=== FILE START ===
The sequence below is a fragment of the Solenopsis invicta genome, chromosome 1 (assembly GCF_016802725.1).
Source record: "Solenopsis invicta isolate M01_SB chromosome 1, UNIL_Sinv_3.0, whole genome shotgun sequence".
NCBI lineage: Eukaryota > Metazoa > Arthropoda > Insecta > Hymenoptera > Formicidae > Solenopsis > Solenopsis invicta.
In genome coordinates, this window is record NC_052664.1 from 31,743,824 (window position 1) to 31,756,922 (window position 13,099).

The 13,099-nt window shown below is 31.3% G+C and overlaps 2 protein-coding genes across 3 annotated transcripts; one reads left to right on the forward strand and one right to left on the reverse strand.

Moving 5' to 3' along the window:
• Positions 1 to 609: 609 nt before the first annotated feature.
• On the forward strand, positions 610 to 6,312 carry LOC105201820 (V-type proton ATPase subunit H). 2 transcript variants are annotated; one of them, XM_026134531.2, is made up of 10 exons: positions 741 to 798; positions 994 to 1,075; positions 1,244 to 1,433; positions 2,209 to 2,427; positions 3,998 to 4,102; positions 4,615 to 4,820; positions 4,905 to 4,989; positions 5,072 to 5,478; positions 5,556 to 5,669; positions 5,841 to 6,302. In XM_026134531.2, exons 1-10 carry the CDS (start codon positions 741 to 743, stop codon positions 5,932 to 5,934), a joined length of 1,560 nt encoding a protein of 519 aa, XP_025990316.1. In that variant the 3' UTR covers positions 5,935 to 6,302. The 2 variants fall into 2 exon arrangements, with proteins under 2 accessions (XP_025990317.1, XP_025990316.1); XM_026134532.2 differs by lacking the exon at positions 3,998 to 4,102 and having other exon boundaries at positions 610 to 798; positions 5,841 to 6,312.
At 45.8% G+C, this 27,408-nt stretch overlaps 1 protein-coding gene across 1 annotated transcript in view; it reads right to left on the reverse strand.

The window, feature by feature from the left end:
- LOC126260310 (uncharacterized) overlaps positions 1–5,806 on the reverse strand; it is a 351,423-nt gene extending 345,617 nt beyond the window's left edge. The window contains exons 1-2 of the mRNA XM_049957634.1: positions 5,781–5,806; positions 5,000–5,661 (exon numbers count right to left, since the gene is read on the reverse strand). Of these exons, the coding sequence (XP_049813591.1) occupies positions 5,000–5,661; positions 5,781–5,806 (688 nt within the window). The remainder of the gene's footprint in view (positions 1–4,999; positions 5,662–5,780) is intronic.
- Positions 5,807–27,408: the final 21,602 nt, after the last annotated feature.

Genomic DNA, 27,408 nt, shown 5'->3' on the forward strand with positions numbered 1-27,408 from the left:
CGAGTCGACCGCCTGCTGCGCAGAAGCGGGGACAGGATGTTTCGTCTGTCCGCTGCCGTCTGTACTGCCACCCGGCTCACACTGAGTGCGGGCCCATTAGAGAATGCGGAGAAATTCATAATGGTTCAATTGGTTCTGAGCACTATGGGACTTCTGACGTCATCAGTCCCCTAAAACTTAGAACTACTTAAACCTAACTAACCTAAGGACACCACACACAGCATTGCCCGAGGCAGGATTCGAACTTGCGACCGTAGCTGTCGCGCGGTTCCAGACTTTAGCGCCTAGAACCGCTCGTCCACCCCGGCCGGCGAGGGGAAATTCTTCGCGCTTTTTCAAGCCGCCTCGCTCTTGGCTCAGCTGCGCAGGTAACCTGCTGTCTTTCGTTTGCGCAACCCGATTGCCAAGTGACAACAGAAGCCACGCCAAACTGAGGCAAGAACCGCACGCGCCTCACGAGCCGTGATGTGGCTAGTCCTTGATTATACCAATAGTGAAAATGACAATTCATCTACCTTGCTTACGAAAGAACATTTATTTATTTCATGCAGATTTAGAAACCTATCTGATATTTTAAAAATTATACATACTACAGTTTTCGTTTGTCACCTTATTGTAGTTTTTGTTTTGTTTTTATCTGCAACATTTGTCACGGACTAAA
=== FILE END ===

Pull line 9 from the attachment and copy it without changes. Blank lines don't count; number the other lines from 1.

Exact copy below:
At 45.8% G+C, this 27,408-nt stretch overlaps 1 protein-coding gene across 1 annotated transcript in view; it reads right to left on the reverse strand.